Along the way, the group has brought more than 100 volunteers on board to help make matches, including Nashville-based Casee DeMets, who helps coordinate the group's public relations efforts. Many volunteers, she notes, have full-time jobs and families on top of their contributions, but she adds they're motivated to keep putting in the time for a couple of reasons.
"For myself as well as the leadership team, the highlight is just making sure that frontline healthcare workers and first responders are safe while they're also still able to be with their families." But another huge plus, she notes, is "just seeing everybody come together — these are complete strangers donating their home-away-from-home to someone they don't know. It's made me as well as everybody else know there are some good people in this world during bad times."
A Memorable Match
Muci and Ludwig's match is just one of more than 1,400 such connections that have been made all over the country. Though the two have never met in person — Ludwig was working when Muci and her husband, John, delivered the RV — both note that they now video chat or exchange texts and emails daily. "She has become part of my support system," Ludwig says. "As a fellow mother, she sympathizes with the thought of being away from your family and children."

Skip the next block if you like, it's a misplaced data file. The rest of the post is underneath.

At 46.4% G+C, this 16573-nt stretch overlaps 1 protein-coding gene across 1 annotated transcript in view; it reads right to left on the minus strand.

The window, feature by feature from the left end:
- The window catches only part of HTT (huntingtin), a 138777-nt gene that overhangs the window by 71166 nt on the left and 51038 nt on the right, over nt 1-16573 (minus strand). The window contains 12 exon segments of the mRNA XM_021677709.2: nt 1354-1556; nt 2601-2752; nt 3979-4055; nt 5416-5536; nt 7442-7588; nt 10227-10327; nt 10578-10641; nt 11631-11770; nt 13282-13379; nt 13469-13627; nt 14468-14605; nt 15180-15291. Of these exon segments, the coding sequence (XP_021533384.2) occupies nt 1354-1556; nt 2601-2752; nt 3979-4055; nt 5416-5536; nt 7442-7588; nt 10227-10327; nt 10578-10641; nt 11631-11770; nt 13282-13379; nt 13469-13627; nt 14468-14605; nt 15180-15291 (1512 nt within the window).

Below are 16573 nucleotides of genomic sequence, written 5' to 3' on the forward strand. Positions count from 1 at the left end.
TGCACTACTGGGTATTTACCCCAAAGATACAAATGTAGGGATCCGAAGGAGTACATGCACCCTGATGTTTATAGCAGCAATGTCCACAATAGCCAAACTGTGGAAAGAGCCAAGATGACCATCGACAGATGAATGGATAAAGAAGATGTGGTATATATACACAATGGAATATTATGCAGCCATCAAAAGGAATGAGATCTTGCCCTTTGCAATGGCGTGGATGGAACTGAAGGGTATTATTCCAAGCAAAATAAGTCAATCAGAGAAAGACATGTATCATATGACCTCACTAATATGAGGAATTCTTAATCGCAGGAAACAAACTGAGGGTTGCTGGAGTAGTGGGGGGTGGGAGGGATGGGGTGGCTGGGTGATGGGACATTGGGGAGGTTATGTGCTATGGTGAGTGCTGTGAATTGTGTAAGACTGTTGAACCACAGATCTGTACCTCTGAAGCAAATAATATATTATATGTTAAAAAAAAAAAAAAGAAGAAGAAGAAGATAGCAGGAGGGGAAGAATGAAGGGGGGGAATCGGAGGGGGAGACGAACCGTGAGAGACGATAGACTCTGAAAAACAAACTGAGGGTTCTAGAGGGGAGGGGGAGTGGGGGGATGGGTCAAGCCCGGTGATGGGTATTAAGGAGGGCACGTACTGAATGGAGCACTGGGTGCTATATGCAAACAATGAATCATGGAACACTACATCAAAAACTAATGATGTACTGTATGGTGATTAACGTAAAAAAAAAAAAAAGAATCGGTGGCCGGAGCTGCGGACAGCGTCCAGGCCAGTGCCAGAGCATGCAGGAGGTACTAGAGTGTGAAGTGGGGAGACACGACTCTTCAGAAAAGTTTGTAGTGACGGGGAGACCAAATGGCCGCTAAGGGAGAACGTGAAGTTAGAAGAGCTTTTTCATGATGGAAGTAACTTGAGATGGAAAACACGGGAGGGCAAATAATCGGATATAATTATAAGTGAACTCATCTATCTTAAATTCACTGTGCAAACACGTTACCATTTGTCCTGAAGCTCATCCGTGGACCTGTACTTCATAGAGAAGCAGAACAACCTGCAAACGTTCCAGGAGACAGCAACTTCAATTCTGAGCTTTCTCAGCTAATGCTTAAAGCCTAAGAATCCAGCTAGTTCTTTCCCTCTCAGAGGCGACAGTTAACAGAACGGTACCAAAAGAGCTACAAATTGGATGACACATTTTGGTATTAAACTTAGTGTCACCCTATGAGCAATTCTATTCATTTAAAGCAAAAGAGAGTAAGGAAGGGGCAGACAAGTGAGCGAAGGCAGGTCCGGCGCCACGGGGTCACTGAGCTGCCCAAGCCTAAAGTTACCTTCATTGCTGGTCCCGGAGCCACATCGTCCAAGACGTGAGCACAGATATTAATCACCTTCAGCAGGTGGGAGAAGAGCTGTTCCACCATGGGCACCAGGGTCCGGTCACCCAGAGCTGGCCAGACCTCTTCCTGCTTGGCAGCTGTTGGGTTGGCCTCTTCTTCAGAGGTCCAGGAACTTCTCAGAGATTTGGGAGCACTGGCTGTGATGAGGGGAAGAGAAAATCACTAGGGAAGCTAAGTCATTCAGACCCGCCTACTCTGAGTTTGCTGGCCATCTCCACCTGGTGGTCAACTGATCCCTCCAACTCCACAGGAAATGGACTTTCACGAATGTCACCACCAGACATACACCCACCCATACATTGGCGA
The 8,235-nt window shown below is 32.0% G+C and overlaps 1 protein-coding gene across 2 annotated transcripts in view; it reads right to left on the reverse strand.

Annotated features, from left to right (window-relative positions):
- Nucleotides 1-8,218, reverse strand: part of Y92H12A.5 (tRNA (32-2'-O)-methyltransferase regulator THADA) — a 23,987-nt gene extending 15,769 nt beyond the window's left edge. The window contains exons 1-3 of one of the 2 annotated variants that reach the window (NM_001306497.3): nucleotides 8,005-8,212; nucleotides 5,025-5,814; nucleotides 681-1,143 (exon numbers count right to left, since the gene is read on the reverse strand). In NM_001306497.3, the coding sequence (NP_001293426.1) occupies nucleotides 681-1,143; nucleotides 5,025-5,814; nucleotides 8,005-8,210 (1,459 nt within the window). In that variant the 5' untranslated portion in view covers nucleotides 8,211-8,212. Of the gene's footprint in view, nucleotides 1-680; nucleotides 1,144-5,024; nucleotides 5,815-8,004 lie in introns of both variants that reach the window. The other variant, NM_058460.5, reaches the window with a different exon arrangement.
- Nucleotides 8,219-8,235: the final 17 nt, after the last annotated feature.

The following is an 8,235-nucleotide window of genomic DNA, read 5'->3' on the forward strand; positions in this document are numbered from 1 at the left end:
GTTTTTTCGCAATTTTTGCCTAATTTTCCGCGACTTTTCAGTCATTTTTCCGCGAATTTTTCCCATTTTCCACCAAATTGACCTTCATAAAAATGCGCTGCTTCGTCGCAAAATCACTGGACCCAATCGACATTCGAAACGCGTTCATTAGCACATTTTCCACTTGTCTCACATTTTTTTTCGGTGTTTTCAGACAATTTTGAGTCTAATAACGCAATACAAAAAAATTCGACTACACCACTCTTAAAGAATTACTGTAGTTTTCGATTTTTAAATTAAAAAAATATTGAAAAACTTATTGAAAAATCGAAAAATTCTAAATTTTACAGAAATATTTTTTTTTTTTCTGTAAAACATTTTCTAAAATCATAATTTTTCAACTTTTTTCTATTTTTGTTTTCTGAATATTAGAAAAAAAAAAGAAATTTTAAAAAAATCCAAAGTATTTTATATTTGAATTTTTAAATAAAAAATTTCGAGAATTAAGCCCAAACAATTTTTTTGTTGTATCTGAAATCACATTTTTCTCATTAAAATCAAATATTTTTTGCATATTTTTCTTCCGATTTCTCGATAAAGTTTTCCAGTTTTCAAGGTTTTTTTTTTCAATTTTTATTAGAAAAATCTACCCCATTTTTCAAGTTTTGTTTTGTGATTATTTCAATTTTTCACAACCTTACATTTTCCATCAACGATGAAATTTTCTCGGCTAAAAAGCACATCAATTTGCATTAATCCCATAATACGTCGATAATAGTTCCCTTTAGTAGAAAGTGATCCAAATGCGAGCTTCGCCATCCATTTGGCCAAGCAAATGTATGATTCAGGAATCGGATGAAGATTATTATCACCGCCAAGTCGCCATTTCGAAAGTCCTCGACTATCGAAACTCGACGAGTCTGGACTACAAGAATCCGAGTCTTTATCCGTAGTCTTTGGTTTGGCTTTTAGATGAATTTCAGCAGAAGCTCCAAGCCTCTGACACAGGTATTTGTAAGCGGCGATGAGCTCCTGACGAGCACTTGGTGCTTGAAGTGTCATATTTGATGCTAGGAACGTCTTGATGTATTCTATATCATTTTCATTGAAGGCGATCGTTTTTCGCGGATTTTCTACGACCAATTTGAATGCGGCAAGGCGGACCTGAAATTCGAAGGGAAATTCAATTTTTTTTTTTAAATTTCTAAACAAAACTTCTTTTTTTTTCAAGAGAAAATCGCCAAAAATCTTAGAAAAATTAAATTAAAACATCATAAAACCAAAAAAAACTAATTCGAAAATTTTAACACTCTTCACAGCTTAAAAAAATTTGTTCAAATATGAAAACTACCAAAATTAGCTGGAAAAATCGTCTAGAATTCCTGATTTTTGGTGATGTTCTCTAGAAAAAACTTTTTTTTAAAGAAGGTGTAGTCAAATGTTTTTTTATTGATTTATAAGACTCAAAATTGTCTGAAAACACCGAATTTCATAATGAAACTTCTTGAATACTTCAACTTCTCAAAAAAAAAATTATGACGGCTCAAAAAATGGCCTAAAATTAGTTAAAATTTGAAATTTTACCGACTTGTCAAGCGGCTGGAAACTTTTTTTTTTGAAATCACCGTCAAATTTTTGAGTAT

For her part, Muci adds: "I have come to know Barbara as a loving mother. A strong woman. And such a giving person. I am thankful fate has brought us together. These uncertain times brought an unexpected friendship! We are already planning a girls' trip when this pandemic is over."
The relationship between the two is what DeMets says the group has since termed a "memorable match." It's connections like these — ones that are especially full of heart and generosity and might require "grabbing a tissue," DeMets says — that feel so significant that RVs 4 MDs is now highlighting them during its Facebook Live sessions.
Muci, unsurprisingly, has not set a time limit on how long Ludwig will have the camper. "She may keep it until she feels safe to occupy her home again." The nurse notes that she is "forever grateful" for that level of generosity. "They provided a safe means for me to care for people and do what I love. Working in the hospital during this time has been scary, emotionally draining, and physically demanding. There have been days where I cried on my way home from work — but I have not had to worry about getting my family sick."
Ludwig's words echo those of Muci who, when asked what she'd say to anyone hesitant to donate their RV to a healthcare worker, noted that such a resource can provide healthcare workers with safety, peace of mind, and more — "a warm place where they can shower and sleep comfortably, close enough that they can watch their children outside the window."
It's also a way, she added, for her and others to personally "feel like I joined the fight. We are all in this together, and now we are all fighting this pandemic as a team. And when Americans put aside their fears and differences and band together, we are unstoppable. We will beat this — and if it comes back, we can do it all over again until we finally win."